How Oxidizers Work
Oxidizers are nature's own way of cleaning, sanitizing, and deodorizing
At the core of the oxidation process, you will find available oxygen atoms. They are considered "Reactive" because the extra oxygen atoms will easily detach and connect with other molecules. This process changes the nature of the molecule turning it into some type of oxide, and oxides are less volatile or polluting than the original problem. This process works on organic or chemical threat, and also works against pathogens (bacteria, virus, etc).
Its primary impact is that it will "Oxidize" environmental threats. It is used to destroy odors, kill mold and mildew, sanitize for bacteria and virus, and neutralize threats. Because it is a gas, once applied, there is no residual chemical to worry about. Ozone in gas form is a well-known oxidizer. Chlorine dioxide and hydrogen peroxide are in the same group, but are generally applied via a water-based solution
- Odors: Oxidizers are reactive, like ozone, to change the odor problem at the source. As a rule, the oxidizing process will neutralize many environmental threats without the use of more caustic chemicals.
- Mold and Mildew: Proper application of oxidizer has proven to kill mold and inactivate mold spores. This does not infer that there is no need to physically clean and remove mold damaged areas.
- Bacteria and Virus: Whether as a gas or as a liquid, oxidizers are very effective as a broad spectrum disinfectant and sanitizer. Rather than using a chemical to poison the bacteria, virus, or protozoa; the outer membrane is destroyed by the rapid oxidizing power causing germs to quickly die from exposure.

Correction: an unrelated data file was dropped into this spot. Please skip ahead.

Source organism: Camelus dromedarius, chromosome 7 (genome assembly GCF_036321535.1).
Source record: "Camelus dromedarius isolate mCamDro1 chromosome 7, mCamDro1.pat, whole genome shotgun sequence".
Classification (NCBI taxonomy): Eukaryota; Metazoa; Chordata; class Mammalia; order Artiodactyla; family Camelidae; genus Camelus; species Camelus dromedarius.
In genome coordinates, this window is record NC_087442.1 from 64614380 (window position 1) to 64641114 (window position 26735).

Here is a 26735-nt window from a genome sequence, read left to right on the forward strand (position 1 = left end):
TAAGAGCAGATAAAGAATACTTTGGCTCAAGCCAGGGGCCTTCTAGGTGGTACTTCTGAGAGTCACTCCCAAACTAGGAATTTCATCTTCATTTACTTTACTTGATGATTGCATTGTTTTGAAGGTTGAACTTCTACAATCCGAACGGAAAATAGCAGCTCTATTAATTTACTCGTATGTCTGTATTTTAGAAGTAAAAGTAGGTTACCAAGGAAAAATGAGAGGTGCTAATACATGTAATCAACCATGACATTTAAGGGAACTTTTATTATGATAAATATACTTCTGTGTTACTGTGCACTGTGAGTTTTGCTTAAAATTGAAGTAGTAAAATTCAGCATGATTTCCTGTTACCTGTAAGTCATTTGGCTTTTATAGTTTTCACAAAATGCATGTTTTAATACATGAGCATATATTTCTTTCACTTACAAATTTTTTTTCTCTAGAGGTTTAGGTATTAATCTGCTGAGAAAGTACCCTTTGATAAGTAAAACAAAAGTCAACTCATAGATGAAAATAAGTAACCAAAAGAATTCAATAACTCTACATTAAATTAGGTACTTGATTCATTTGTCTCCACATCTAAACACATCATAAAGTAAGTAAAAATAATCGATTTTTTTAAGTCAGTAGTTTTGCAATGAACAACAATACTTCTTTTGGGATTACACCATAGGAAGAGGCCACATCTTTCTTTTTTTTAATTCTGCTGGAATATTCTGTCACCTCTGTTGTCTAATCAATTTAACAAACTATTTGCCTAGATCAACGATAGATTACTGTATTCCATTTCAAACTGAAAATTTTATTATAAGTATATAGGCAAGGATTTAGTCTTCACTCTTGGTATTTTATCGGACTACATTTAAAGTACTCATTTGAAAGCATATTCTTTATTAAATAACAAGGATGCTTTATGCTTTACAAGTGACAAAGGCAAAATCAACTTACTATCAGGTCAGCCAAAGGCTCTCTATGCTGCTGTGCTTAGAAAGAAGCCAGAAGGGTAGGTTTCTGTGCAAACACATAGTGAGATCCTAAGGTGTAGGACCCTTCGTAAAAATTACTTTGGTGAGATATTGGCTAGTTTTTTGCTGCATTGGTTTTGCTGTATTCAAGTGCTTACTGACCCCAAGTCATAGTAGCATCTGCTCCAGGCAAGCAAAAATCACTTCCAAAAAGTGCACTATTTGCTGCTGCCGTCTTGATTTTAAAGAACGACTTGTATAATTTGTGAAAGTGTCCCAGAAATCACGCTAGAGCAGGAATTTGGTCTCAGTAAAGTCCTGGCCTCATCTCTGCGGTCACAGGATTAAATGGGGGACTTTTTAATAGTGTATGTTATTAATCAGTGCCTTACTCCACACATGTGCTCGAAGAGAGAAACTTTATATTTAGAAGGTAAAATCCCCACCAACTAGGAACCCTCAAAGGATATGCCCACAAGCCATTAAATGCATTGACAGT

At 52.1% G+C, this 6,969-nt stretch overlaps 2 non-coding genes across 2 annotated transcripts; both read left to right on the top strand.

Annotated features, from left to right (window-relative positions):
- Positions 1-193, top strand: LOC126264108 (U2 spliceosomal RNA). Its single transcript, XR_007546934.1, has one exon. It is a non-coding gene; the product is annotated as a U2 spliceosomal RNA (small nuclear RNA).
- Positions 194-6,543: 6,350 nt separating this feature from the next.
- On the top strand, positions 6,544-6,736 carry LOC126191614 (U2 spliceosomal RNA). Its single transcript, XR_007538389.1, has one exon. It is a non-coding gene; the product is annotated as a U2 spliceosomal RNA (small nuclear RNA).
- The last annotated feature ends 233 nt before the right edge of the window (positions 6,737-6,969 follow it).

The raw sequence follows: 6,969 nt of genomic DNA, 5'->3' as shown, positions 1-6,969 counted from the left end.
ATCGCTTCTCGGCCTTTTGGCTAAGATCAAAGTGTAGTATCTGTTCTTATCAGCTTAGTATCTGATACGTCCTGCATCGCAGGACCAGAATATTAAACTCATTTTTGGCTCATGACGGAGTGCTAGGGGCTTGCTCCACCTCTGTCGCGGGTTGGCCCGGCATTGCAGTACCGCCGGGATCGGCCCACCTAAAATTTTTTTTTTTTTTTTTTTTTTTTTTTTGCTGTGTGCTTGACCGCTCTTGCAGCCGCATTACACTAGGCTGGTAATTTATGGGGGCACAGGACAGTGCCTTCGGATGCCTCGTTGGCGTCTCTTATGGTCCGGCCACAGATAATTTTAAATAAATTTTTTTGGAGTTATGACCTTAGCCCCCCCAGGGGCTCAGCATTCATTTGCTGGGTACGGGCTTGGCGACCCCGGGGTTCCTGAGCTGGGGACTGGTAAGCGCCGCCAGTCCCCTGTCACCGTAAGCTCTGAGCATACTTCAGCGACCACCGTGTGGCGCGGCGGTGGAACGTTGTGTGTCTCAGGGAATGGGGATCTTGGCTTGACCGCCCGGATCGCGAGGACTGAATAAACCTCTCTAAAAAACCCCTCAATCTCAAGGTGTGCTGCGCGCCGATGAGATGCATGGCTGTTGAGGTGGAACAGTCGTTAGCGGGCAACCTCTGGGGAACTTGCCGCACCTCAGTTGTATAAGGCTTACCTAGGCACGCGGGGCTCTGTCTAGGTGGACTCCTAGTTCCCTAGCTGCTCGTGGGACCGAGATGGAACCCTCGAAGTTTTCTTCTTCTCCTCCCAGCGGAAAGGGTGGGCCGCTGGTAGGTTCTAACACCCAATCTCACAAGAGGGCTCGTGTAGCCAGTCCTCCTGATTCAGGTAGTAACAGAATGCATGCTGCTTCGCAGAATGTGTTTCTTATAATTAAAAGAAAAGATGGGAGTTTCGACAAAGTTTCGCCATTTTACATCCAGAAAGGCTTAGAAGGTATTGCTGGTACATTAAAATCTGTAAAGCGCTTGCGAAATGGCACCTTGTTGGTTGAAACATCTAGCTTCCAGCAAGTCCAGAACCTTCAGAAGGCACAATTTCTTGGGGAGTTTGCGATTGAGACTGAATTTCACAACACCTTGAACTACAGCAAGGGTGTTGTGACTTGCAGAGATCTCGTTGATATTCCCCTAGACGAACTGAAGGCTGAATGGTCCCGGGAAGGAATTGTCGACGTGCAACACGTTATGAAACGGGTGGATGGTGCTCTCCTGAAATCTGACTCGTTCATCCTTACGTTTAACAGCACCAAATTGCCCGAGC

- Pest, including bedbugs: Oxidizers are generally not effective for pest control. They only work over long periods of high concentrations. Activated hydrogen peroxide has been very effective at pest control when activated with other non-polluting, eco-safe ingredients.
- Water Decontamination: It is more effective as a disinfectant than chlorine in most circumstances against waterborne pathogenic agents such as viruses, bacteria, and protozoa, including the cysts of Giardia and the oocysts of Cryptosporidium. Chlorine dioxide and hydrogen peroxide are commonly used in many industrial water treatment applications as a biocide including cooling towers, process water, and food processing.
- Other Contaminants: Most volatile organic compounds (VOCs) are neutralized by the chemical reaction with oxidizers. When treating for VOCs, TICs, and chemical residue, activated hydrogen peroxide offers an incredible level of decontamination success.
Precautions: Chlorine dioxide, depending on the quantity and percent of mixture requires care during handling and application. As a gas, workers are advised to wear a carbon filter mask during application. Health concerns are confined to the handling, mixing, and application process. After the treatment and ventilation of the area, there are no health concerns for those who enter the area.
Activated Hydrogen Peroxide does not produce hazardous gases, and the PPE is only a cotton face mask to eliminate the issue of breathing the mist during application. The product dries in ten minutes, and normal activity can resume.
Post-Treatment: Expect a chlorine-like pool smell, bleach smell after a treatment by chlorine dioxide in treated area. This odor does fade, but is not a health concern once the area has been properly ventilated. In that the after-smell is a kind of clean smell, it is important to understand that the post-treatment smell will always happen, and it is not a concern after ventilation. Generally speaking, the gas-out process will have a more noticeable post-treatment smell than the fogging process, but chlorine dioxide will always leave a chlorine-like smell that fades over time.
Activated Hydrogen peroxide leaves only a faint clean smell. In that the pre-existing VOCs, TICs, pollen, mold spores, and chemical residue has been neutralized; many people suffering from asthma, allergies, MCS will find they breathe easier in a fully decontaminated house, workplace, or school.